Emboldened EFSF eyes more flexible funding plan
* Investors swamp EFSF 7-yr bond despite ratings wobble
* Rescue fund takes nimble approach towards funding wall
* Banks complain about potential costs of new business
By Christopher Whittall and John Geddie
LONDON, Jan 18 (IFR) - The European Financial Stability Facility looks set to adopt a more flexible debt issuance strategy going forward as it faces its largest ever funding programme this year.
The EFSF, rated Aa1/AA+/AAA, raised market eyebrows in December when it announced a sharp increase in its scheduled long-term bond issuance for 2013 from EUR45bn to EUR58bn.
A blow-out EUR6bn seven-year syndicated deal this week showed that the emergency fund has no trouble in raising money via traditional avenues.
Nonetheless, the EFSF has indicated it may add more strings to its bow by becoming more receptive to reverse enquiries, while bankers believe its upsized funding needs make it more likely to return to debt auctions, as it did for the first time last year.
"For the time being, our strategy is mainly based on benchmarks and taps. We will monitor the reaction of the market to see if we need to react to reverse enquiries for taps, but we definitely need to be flexible," Christophe Frankel, CFO and deputy CEO of the EFSF, told IFR.
"It is too soon to say whether we will use more auctions. What I can say is we have to remain flexible and adapt to what the market wants."
The evolution is hardly surprising: the EFSF completed its first reverse enquiry-inspired deal last April with a EUR1bn tap of its 3.875% March 2032 bond.
Perhaps more significant is this week's confirmation of the EFSF's stature among investors. The fund's EUR6bn syndicated seven-year bond was its first visit to the market since its downgrade to Aa1 by Moody's last year and attracted a bumper EUR8.3bn in orders. The transaction represented the largest seven-year SSA deal the euro bond market has ever seen.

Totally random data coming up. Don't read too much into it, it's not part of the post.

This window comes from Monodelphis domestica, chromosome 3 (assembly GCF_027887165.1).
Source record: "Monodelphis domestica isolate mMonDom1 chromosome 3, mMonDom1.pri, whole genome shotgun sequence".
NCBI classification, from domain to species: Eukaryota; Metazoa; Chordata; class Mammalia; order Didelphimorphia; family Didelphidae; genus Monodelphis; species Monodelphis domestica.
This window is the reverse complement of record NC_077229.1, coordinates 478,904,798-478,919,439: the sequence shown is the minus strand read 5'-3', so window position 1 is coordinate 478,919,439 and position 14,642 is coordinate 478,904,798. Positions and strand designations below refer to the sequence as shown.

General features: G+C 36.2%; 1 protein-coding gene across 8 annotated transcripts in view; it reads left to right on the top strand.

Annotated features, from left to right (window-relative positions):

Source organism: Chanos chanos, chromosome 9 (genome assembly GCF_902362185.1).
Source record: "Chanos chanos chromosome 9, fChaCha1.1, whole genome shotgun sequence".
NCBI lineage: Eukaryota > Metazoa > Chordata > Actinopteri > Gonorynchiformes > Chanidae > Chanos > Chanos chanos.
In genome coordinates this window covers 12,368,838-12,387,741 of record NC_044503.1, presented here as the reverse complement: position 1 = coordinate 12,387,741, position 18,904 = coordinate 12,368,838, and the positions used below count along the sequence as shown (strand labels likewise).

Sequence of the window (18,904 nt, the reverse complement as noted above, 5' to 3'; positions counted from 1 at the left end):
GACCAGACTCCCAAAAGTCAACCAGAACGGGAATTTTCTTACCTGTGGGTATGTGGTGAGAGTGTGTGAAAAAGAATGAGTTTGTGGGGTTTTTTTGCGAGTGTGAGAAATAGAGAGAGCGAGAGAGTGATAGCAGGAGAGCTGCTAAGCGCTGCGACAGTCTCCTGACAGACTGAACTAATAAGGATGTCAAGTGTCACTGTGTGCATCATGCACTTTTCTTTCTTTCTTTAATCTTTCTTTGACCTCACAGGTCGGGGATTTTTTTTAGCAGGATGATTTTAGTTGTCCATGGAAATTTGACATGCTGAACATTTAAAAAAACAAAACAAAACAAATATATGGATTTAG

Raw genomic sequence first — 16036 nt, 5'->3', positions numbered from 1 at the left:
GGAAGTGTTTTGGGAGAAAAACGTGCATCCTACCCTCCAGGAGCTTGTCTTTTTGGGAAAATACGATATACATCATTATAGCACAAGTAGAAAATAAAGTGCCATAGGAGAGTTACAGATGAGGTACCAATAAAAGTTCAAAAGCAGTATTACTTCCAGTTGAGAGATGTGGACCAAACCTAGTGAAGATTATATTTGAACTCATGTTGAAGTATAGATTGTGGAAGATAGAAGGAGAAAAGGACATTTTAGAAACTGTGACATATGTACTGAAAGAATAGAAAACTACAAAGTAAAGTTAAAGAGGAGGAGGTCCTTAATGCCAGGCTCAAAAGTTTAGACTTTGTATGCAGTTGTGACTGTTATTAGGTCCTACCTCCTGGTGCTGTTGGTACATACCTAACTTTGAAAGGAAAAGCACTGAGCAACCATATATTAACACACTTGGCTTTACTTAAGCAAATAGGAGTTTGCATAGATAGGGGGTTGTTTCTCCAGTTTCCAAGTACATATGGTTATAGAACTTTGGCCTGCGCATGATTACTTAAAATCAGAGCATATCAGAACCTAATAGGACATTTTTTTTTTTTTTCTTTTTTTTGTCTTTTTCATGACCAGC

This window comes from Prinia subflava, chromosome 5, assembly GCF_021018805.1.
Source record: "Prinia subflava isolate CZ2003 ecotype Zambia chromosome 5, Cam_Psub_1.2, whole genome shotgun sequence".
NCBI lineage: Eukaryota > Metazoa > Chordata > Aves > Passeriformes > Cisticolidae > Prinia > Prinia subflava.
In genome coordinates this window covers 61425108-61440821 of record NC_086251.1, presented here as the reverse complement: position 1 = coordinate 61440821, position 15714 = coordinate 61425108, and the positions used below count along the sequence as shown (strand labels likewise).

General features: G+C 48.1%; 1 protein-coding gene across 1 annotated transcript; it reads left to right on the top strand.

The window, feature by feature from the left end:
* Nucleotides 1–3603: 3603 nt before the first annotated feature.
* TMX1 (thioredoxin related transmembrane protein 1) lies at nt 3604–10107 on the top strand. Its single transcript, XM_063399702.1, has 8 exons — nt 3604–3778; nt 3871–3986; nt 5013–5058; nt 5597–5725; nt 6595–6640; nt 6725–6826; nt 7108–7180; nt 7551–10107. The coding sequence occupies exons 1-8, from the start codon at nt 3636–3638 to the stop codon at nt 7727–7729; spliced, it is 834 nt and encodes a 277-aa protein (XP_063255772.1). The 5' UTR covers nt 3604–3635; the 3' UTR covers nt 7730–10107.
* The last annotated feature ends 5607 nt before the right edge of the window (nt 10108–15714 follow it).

"They're in the very top tier of liquidity providers in the market," said one of the bankers on that deal. "They'll do whatever they need to get funding done this year - the size of this deal shows they have a very strong customer base."
At present, the EFSF tends towards syndicated benchmark deals, which require it go through a time-consuming process of collecting formal proposals from its banking group. However, there is far greater flexibility and a shorter decision process around taps that can be done via syndication or auction.
SQUEEZING THE BANKS
Having more options should enable it to raise billions of euros at the lowest possible price. Not everyone wins, though.
Banks have previously complained about the increasing pressure to execute balance sheet-intensive trades and extend committed credit lines to the rescue fund.
The market group already had to maintain a 2.5% share across all the EFSF's auctions and T-bills, a rule that has also been extended to the European Stability Mechanism, which took over the EFSF's bills programme this year.
"They now have all these strings to their bow to try to get the best funding they can, but it means they are squeezing the banks as hard as they can on all fronts," said the head of SSA syndicate at one of the EFSF's participating banks.
"They've asked all banks to step up with loan lines, step up on expensive auctions, and now have the capacity to request more arbitrage business via taps, which can, at times, be unprofitable for banks."
When the EFSF took the unprecedented step of tapping a benchmark bond via auction in May last year, it sparked uproar from SSA bankers bitter about losing the fees they would have received from a syndicated deal.
However, even the preferred syndicated business can prove costly. This sense was heightened in the wake of the EFSF's 10-year benchmark deal last year, where books were undersubscribed and leads were left long underperforming bonds.
Other bankers highlight that almost a quarter of the EFSF's market group received less than two benchmark (non-tap) mandates last year - the minimum necessary to make ends meet.
Not that grumbles from its syndicate banks are likely to deter the EFSF from diversifying its options to complete its hefty 2013 programme.
"The EFSF is keen to be properly reactive: if there's a pocket of liquidity, they'll accommodate it," said another head of SSA syndicate.
"Their funding is sizeable and potentially a challenge. But if they come at the right price they can get big trades done." (Reporting by Christopher Whittall and John Geddie; Editing by Philip Wright and Julian Baker)
- Tweet this
- Share this
- Digg this